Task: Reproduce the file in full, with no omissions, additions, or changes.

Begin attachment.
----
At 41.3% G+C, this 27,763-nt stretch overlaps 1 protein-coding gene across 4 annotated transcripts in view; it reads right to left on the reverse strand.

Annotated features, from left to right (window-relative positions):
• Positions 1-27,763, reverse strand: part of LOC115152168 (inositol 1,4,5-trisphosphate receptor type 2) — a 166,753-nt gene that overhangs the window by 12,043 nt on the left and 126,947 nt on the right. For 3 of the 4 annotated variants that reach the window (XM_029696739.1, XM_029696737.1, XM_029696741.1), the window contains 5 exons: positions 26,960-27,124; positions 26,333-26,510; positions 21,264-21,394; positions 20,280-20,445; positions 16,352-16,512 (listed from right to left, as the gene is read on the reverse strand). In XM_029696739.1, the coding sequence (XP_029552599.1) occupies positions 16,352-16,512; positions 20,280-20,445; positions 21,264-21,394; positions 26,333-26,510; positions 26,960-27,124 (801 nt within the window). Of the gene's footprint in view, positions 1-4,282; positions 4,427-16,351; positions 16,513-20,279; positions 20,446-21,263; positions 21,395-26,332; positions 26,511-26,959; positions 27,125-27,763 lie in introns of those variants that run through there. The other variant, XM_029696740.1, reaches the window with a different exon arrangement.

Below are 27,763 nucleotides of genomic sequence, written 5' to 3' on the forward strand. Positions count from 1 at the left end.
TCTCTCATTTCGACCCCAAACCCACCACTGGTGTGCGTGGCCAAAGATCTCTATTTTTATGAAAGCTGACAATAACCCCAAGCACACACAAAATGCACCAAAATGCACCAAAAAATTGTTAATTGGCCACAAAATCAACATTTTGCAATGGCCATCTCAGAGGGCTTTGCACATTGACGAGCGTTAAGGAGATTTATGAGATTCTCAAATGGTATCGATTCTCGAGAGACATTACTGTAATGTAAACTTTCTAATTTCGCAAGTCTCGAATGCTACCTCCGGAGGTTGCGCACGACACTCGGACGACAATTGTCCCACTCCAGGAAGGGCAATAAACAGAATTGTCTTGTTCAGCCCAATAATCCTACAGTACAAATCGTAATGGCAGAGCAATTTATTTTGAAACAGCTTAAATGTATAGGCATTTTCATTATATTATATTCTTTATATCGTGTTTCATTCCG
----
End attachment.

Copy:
At 41.3% G+C, this 27,763-nt stretch overlaps 1 protein-coding gene across 4 annotated transcripts in view; it reads right to left on the reverse strand.

Annotated features, from left to right (window-relative positions):
• Positions 1-27,763, reverse strand: part of LOC115152168 (inositol 1,4,5-trisphosphate receptor type 2) — a 166,753-nt gene that overhangs the window by 12,043 nt on the left and 126,947 nt on the right. For 3 of the 4 annotated variants that reach the window (XM_029696739.1, XM_029696737.1, XM_029696741.1), the window contains 5 exons: positions 26,960-27,124; positions 26,333-26,510; positions 21,264-21,394; positions 20,280-20,445; positions 16,352-16,512 (listed from right to left, as the gene is read on the reverse strand). In XM_029696739.1, the coding sequence (XP_029552599.1) occupies positions 16,352-16,512; positions 20,280-20,445; positions 21,264-21,394; positions 26,333-26,510; positions 26,960-27,124 (801 nt within the window). Of the gene's footprint in view, positions 1-4,282; positions 4,427-16,351; positions 16,513-20,279; positions 20,446-21,263; positions 21,395-26,332; positions 26,511-26,959; positions 27,125-27,763 lie in introns of those variants that run through there. The other variant, XM_029696740.1, reaches the window with a different exon arrangement.

Below are 27,763 nucleotides of genomic sequence, written 5' to 3' on the forward strand. Positions count from 1 at the left end.
TCTCTCATTTCGACCCCAAACCCACCACTGGTGTGCGTGGCCAAAGATCTCTATTTTTATGAAAGCTGACAATAACCCCAAGCACACACAAAATGCACCAAAATGCACCAAAAAATTGTTAATTGGCCACAAAATCAACATTTTGCAATGGCCATCTCAGAGGGCTTTGCACATTGACGAGCGTTAAGGAGATTTATGAGATTCTCAAATGGTATCGATTCTCGAGAGACATTACTGTAATGTAAACTTTCTAATTTCGCAAGTCTCGAATGCTACCTCCGGAGGTTGCGCACGACACTCGGACGACAATTGTCCCACTCCAGGAAGGGCAATAAACAGAATTGTCTTGTTCAGCCCAATAATCCTACAGTACAAATCGTAATGGCAGAGCAATTTATTTTGAAACAGCTTAAATGTATAGGCATTTTCATTATATTATATTCTTTATATCGTGTTTCATTCCG